The United Arab Emirates and the Czech Republic have agreed to donate Soviet-manufactured helicopters to Afghanistan, and NATO will finance the purchase of C-27 transport planes from Italy.
Major General Robert Cone, a U.S. officer at the Combined Security Transition Command in Afghanistan who heads ANA training, said on March 26 that Afghanistan's future air force will not be fully operational until 2013.
Cone also said that although the ANA will reach 80,000 troops in March 2009, this will not be enough to secure the country -- even when backed up by the 47,000 NATO troops currently in the country and 16,000 separate U.S. troops. He said NATO and Afghan officials are currently studying the numbers needed to make the ANA self-sufficient.
In a subtle but distinct shift of emphasis from Defense Minister Wardak, Cone said the key to securing the country lies in building up the police force. He said the "local police are the face of the government on the ground." He noted, however, that the Afghan National Police "lags by some years" behind the ANA in its development, citing as a main reason the "relatively many opportunities for corruption" that are open to police officers.
Many are also illiterate and not qualified for the job. Cone said that out of some 17,000 police who were tested recently, some 8,000 were dismissed as not being up to the required standard. There is a U.S.-led retraining effort under way in the provinces -- but that has so far covered only seven of Afghanistan's 364 districts. Cone said that while there are 1,300 mainly U.S. trainers on the ground, another 800 are needed -- plus an additional 1,500 troops to provide security for the trainers.
A 190-strong EU police-training mission is about to get off the ground one year behind schedule. However, EU personnel will confine themselves to supervising higher-level reforms in Kabul and the provincial centers.
'A Localized Issue'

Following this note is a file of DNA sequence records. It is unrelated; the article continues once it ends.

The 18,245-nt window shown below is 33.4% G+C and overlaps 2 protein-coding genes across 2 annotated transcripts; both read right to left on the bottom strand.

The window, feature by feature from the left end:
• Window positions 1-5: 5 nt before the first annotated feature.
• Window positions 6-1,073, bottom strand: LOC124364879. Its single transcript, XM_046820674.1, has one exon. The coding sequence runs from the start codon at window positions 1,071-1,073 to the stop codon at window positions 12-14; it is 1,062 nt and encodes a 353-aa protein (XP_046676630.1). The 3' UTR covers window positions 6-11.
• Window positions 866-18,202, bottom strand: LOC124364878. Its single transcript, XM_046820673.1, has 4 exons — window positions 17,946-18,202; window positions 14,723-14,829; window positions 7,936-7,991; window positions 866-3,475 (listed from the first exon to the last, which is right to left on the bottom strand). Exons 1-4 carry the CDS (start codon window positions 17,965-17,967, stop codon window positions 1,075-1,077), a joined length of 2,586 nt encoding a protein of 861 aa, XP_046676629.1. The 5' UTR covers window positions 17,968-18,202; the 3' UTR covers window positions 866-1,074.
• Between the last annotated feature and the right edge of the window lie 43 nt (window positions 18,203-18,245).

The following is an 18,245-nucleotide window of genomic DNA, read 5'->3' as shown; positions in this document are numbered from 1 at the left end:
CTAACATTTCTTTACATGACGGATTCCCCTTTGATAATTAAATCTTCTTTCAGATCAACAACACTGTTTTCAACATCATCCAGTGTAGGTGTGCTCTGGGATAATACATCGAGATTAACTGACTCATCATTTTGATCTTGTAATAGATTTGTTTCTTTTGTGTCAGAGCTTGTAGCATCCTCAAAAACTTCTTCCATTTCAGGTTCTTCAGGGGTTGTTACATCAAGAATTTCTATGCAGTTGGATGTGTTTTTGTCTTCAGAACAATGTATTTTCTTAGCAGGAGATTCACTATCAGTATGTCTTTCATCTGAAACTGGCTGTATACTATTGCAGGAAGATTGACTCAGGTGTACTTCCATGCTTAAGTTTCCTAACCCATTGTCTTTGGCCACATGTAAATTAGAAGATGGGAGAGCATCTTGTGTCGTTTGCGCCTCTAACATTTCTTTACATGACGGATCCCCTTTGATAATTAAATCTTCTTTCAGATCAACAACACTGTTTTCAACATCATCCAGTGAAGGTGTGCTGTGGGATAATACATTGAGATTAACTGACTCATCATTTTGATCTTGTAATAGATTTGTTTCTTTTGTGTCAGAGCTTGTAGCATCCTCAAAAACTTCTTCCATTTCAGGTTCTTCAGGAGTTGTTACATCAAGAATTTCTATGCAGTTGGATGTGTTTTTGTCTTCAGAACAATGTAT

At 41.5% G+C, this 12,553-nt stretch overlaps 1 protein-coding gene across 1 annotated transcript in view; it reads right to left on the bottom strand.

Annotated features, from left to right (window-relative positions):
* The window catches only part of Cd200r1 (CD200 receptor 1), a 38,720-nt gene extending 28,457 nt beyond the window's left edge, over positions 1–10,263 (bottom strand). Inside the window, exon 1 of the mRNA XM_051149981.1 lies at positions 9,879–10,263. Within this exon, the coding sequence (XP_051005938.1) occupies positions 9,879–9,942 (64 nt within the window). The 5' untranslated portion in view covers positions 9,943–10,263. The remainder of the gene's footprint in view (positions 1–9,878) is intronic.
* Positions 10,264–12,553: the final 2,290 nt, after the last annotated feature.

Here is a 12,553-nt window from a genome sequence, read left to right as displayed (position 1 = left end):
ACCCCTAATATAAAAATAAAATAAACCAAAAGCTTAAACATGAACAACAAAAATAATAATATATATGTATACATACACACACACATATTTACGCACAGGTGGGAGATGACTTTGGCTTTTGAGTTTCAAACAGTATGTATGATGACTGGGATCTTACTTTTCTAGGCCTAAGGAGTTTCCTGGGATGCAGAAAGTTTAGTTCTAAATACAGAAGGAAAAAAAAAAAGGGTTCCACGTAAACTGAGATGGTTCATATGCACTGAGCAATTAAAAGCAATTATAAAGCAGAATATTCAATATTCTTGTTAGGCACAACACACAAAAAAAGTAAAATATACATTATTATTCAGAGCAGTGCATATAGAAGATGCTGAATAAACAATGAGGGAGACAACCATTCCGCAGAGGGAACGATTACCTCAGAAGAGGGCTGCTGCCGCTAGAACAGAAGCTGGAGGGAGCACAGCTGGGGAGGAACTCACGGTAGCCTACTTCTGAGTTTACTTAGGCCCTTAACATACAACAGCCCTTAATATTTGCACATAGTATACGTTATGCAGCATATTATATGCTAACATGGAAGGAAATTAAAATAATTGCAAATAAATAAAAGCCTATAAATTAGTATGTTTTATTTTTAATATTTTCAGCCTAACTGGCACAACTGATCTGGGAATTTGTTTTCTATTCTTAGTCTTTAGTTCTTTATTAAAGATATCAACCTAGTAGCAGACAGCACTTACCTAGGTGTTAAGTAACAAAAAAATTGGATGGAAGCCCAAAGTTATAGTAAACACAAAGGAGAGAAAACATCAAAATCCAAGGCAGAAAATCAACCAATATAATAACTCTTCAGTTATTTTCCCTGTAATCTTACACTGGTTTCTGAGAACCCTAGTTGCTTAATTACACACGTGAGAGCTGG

NATO commanders play down the threat posed by insurgents. NATO's supreme commander in Europe, General Bantz Craddock, told RFE/RL on March 14 that the unrest is confined to a relatively small part of the country.
"If we look at the past year, we find that over 70 percent of the security problems are located in 10 percent of the districts," Craddock said." Six percent of the people live in those districts. So we can see it's a localized issue here."
"That's no solace or consolation to the people who live there," he added. "On the other hand, I think that we can see there's now opportunity for some 94 percent [of the Afghan people] to see significant progress. We've just got to push the efforts to do that, not only with the Afghan government leaders, but also with the international community."
This, however, glosses over the fact that the stronghold of the insurgency in the Helmand and Kandahar provinces is also the epicenter of Afghanistan's massive opium industry. Both provinces also border Pakistan, and NATO officials admit that the local Pashtun tribes do not recognize the highly porous border.
General Cone and Defense Minister Wardak both said the Afghan security forces must eventually be "capable of defending Afghanistan."
However, the country must be won first, and this is unlikely to happen as long as the southern insurgency continues to provide a launching pad for attacks in the west and the north -- which also contain sizeable pockets of the ethnic-Pashtun population. An increasing number of Western officials in the country believe Afghanistan cannot be won without coming to some kind of understanding with the Taliban.
RFE/RL correspondent Heather Maher contributed to this report
Copyright (c) 2008. RFE/RL, Inc. Reprinted with the permission of Radio Free Europe/Radio Liberty, 1201 Connecticut Ave., N.W. Washington DC 20036. www.rferl.org